|Putting Children First||
HeraldNet.com, October 21 , 2009
By Richard S. Davis
The $4.35 billion Race to the Top Fund provides a powerful incentive for Washington to join the education mainstream. More discretionary money than the feds have ever made available, the funds will be awarded to states to spur and support eduction reform. To the White House, much to the consternation of its erstwhile fans in the teachers’ unions, reform includes charter schools.
Where the unions see a threat, Washington charter school advocates recognize an opportunity.
Fawn and Jim Spady have been this state’s indefatigable charter school champions. This year, they’ve launched Kids First Washington to promote charter school legislation in the 2010 session.
“We’re trying to build the largest coalition ever to support the ... legislation,” Fawn Spady says. “People who want to put kids first.” She believes the state stands to gain $200 million to $400 million in federal money.
We’ve been here before. Washington voters have rejected charter school proposals at the ballot three times since 1996.
Fortunately, there’s no three-strikes-and-you’re-out limit on good ideas. Reformers rarely succeed at their first at-bat. Perseverance and persuasive powers eventually pay off. And, sometimes, as now, circumstances conspire to hand you an offer too good to refuse.
In an op-ed last July, Education Secretary Arne Duncan made clear his intent to use the fund to shape state policy. The money will be released in two stages, “allowing first-round losers to make necessary changes and reapply.”
Duncan also wrote, “states that ... cap the number of charter schools, will be at a disadvantage.” Charter schools are alternative public schools — not private schools — set up by teachers and parents. Freed of much of the regulation and bureaucracy, charter schools face the same accountability standards plus a market test. If they fail to perform, they go out of business.
Currently, Washington caps the number of charter schools at zero. Gov. Chris Gregoire told Northwest Public Radio last month that she thinks the criteria are “too narrow,” adding that charter schools are not the “be-all, the end-all.”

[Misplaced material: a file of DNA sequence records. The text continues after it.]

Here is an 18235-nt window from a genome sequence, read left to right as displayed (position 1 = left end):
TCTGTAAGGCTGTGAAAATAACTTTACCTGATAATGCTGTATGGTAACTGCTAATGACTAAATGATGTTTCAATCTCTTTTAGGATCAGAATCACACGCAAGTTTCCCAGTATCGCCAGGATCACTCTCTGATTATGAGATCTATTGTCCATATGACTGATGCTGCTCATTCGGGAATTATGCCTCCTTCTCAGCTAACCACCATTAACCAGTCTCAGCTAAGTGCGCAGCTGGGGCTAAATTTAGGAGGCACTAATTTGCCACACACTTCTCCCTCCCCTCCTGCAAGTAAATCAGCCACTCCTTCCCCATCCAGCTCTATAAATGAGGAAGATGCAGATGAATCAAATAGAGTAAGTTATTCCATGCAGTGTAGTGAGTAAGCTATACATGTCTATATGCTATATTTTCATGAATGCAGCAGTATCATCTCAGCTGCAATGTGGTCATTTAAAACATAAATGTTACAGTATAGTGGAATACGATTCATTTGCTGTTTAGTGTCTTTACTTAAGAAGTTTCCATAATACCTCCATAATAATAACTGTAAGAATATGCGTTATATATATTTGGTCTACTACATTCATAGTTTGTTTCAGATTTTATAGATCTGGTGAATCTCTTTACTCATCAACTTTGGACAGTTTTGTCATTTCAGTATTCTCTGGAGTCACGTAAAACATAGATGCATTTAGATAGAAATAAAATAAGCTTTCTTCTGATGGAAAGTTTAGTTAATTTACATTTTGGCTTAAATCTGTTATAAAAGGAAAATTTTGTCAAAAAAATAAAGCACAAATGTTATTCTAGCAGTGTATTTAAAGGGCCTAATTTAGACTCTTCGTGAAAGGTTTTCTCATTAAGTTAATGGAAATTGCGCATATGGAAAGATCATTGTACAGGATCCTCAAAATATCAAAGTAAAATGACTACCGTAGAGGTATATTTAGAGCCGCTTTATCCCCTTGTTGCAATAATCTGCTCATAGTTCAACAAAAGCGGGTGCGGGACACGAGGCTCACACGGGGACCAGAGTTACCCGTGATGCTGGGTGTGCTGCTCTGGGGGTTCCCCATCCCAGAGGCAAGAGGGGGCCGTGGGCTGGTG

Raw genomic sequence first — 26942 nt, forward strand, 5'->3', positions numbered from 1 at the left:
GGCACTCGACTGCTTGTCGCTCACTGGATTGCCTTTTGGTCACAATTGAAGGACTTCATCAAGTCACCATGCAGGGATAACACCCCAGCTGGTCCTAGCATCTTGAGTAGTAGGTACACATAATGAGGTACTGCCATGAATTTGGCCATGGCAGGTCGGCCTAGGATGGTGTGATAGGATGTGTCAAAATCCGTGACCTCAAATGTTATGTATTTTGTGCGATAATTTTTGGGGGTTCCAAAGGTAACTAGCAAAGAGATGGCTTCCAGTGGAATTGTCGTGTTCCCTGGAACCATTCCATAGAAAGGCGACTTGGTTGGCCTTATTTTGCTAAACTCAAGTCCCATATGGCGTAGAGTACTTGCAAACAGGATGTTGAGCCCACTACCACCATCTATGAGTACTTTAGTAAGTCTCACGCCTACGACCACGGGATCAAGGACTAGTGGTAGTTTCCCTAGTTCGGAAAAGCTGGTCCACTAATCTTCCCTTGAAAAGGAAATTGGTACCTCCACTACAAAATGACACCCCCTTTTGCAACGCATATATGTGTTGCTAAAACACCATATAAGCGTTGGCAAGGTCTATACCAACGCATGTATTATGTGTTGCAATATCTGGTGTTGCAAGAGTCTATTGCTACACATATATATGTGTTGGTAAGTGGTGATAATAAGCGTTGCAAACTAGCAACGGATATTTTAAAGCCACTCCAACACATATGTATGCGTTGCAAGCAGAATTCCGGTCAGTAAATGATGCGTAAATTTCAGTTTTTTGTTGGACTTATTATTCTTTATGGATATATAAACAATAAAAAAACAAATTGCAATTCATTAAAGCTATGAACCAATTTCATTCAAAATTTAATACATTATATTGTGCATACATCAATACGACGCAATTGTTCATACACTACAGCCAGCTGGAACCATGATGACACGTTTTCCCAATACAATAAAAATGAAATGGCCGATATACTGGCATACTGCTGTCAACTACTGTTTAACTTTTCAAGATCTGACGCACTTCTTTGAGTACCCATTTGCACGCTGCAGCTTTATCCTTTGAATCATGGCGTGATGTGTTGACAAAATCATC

No. They’re simply a choice we should have and don’t. There’s nothing radical or unproven about them. Currently, 1.4 million students are being educated in the 4,600 charter schools operating in 40 states and the District of Columbia. Just 10 states, including Washington, ban them.
Sounding a bit like Gregoire, the National Education Association faults the administration for concluding “that charter schools are the only answer to what ails America’s public schools.” Perversely, in the next paragraph, they “urge the administration to ... embrace the diversity of choices available to students, parents, school districts, and states.”
So the NEA supports a “diversity of choices,” as long as all the alternatives wear the union label. (Charter school teachers often don’t belong to a teachers’ union.) The NEA’s state affiliate opposed charter measures on the ballot here in 1996 and 2004, taking no position on the initiative in 2000.
Money may not be enough to win them over. A year ago, the Washington Education Association cost seven schools in our state $13.2 million in grant money from the National Math and Science Initiative because the grant required merit pay for the teachers involved.
With the state facing multi-billion-dollar budget shortfalls in the years ahead, the group may want to reconsider its recalcitrance.
Meanwhile, the evidence of charter school success continues to mount. A recent study of New York City schools compared the performance of students who won a lottery to attend charter schools with other applicants who landed in the traditional system. Citing the research, the Washington Post editorial board concluded, “Opponents of charter schools are going to have to come up with a new excuse. They can’t claim any longer that these non-traditional public schools don’t succeed.” The charter school students scored higher on math and reading tests. The longer they attended, the better they did.
If Washington ends up a “first-round loser” later this year, the 2010 Legislature will have millions of reasons to embrace charter schools to qualify for second-round funding. But even if we somehow get the money, they should act swiftly to join the mainstream. Charter schools make good sense.
Richard S. Davis writes on public policy, economics and politics. His e-mail address is firstname.lastname@example.org.
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